As the writer, it's easy to forget that your reader doesn't know what's going on in your head and what you may have "intended" to come across in a particular scene. You need to be clear. Timelines need to be just right. Don't get so into your descriptions or back story, that you're neglecting dialogue or action. No info dumps! The story needs to be faultless in every way and readers deserve it to be so!
My editor didn't want to change Nightshade City; she wanted to make it the best it could be. When we spoke on the phone for the first time and talked about editing, I told Julie I was so happy she thought the book was good and she said, "The book is not good, it's great! Now we're going to make it perfect." I had goose bumps for a whole week!

Do you have any tricks to making your characters seem real?

Call me a drama queen, but when I write I feel the emotions of my characters. If I'm creating a sad scene, I've been known to get teary eyed, if it's funny, I laugh! I think I put a lot of myself in my characters, even my bad guys! I'm working on a new middle grade novel right now, and I'm writing a scene with two brothers (who happen to be hobgoblins) who are arguing with each other, and I think, what would I have said to my brother? We are friends now, but man, did my brother and I fight like cats and dogs. Pulling from your own life, past or present, is something I think is key when making characters real and not forced.

What books would you recommend for teens?

I think it depends on what you want to write! For anyone interested in writing animal fantasy, I'd recommend the Silverwing Trilogy and Darkwing by Kenneth Oppel, the Redwall series by Brian Jacques, the Ratha series by Clare Bell and Mrs. Frisby and the Rats of N.I.M.H., by Robert C. O'Brien. Last, but by no means least, I highly recommend NIGHTSHADE CITY! Yes, I had to throw that in!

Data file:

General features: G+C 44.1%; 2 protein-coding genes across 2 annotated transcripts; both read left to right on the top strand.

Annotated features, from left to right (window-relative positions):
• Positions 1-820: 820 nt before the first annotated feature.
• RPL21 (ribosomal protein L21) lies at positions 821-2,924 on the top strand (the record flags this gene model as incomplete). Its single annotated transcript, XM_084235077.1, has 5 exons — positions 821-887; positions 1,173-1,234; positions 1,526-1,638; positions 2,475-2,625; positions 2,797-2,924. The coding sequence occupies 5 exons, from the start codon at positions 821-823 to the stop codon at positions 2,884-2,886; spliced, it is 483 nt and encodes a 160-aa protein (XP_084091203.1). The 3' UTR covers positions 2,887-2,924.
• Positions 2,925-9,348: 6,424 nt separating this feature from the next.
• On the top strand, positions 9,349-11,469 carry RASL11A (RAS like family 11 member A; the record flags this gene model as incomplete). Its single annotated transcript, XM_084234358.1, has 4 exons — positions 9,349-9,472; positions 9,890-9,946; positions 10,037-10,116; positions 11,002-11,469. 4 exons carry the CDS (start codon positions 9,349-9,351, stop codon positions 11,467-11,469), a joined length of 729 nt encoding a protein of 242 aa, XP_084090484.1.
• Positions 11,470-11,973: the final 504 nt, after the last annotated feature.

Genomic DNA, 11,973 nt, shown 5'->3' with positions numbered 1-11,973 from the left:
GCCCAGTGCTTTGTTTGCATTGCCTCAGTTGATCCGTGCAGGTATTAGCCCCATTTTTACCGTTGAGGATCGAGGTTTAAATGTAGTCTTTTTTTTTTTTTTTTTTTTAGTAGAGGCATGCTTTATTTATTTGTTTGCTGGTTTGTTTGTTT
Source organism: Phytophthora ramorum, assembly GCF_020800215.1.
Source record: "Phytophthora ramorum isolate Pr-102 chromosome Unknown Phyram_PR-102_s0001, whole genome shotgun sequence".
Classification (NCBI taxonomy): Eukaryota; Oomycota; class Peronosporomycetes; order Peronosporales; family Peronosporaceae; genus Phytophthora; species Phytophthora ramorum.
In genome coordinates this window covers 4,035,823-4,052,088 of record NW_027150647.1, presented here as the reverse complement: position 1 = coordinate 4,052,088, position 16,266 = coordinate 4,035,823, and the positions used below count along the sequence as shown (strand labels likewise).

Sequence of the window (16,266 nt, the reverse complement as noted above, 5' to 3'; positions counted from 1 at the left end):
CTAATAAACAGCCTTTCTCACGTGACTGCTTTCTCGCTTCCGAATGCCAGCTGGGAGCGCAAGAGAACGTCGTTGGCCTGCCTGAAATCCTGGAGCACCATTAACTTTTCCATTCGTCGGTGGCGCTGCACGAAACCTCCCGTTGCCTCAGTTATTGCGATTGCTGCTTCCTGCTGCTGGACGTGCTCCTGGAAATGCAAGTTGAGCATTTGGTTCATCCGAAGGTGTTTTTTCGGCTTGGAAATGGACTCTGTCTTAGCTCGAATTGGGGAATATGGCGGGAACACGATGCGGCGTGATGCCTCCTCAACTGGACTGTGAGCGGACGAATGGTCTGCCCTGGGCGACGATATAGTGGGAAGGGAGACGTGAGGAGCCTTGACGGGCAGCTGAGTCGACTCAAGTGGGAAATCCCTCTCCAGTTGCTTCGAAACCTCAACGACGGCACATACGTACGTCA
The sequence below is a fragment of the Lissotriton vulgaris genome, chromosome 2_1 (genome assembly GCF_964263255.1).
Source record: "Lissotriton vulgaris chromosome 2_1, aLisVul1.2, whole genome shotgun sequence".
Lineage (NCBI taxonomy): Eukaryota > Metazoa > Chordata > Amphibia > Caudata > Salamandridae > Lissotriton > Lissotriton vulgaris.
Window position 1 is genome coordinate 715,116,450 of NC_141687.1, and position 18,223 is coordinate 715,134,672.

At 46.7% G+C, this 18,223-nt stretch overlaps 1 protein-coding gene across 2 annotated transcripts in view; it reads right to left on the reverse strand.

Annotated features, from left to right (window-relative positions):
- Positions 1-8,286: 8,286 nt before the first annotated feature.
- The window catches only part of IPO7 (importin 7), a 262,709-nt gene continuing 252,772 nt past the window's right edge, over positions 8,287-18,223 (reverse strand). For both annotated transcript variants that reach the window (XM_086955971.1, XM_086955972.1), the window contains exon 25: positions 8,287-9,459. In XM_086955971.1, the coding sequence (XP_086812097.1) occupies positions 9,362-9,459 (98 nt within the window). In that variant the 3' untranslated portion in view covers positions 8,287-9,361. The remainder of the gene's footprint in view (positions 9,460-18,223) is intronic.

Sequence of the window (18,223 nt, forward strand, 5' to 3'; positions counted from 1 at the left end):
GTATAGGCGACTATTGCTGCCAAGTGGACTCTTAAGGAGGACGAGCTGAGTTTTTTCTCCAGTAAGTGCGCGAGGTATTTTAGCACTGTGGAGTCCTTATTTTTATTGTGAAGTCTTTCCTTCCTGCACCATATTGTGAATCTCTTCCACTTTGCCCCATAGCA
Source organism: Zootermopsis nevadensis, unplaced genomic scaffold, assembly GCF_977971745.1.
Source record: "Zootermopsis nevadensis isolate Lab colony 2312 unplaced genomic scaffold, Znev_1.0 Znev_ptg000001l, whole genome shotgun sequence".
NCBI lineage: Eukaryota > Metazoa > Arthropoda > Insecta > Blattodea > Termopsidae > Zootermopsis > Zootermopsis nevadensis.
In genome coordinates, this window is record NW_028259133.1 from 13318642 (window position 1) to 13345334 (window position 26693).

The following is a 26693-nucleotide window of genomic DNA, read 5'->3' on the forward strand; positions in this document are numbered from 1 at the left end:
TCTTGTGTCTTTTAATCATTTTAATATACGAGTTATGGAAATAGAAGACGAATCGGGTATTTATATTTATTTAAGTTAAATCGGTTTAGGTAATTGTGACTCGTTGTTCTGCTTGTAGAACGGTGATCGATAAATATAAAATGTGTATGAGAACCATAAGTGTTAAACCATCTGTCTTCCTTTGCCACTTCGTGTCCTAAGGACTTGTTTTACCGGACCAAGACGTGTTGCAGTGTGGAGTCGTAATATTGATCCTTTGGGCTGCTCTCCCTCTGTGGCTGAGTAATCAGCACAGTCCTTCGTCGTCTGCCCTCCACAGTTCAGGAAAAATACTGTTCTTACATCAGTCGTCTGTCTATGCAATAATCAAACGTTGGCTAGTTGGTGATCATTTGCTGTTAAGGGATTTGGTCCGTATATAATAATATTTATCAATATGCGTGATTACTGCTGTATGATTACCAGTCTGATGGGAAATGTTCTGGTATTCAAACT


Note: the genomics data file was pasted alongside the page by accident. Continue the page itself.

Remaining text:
When did you start writing? Do you have any advice on that?

I was first inspired to write in 3rd grade! All we had to do was write a story, but I was so excited I created a book out of construction paper and my teacher read it to the whole class. It was entitled Mouse and Ladybug! I guess I've always had a thing for rodents!M y advice to young writers, learn from other writers! Read their books and figure out why you like their writing so much! What about it captivates you? Write about what interests you and what you know! I love doing research for my stories, because the topics fascinate me! The worst thing a writer can do is write for the market, hoping that will get them published. If you like vampires or zombies, by all means write about them, just don't do it thinking it will better your odds of getting an agent or editor. Don't be a copycat! Agents and editors want fresh, new ideas, things no one has come up with yet. If it's something that's been done before figure out a way to make your story distinctly different. Make it incredible! If you have the passion and creativity you can do it. Never let anyone tell you otherwise. I didn't and look where it got me. :)

Thank you Hilary, so so much! These answers are GREAT and so inspirational. It really give me hope for getting published.

4 comments:

Hilary Wagner ~ Writer said...

Sam,

Thanks so much for your questions! I loved answering them!

You have such drive and passion for writing and it's so great to see! I know I'll be buying your book one day and I'll say, "I knew her when..."

xoxo -- Hilary

cipherqueen said...

Awesome interview! You are both incredible women. ;D

Maggie said...

I feel so out of it in the blogging department lately. It's strange. Sorry this comment took so long.

Anyways.

Yay! I liked this interview. It was very encouraging/inspiring/nice. :)

(And then I saw the word 'zombies' and I was like... hey now. -gasp- She understands my new obsession!)

Sam said...

Hilary: Hey, I get to buy yours and say I got to talk to you. That's way cool. :DD
Cipherqueen: Thank you!
Maggie: Pft. Fail. Zombies are amazing though.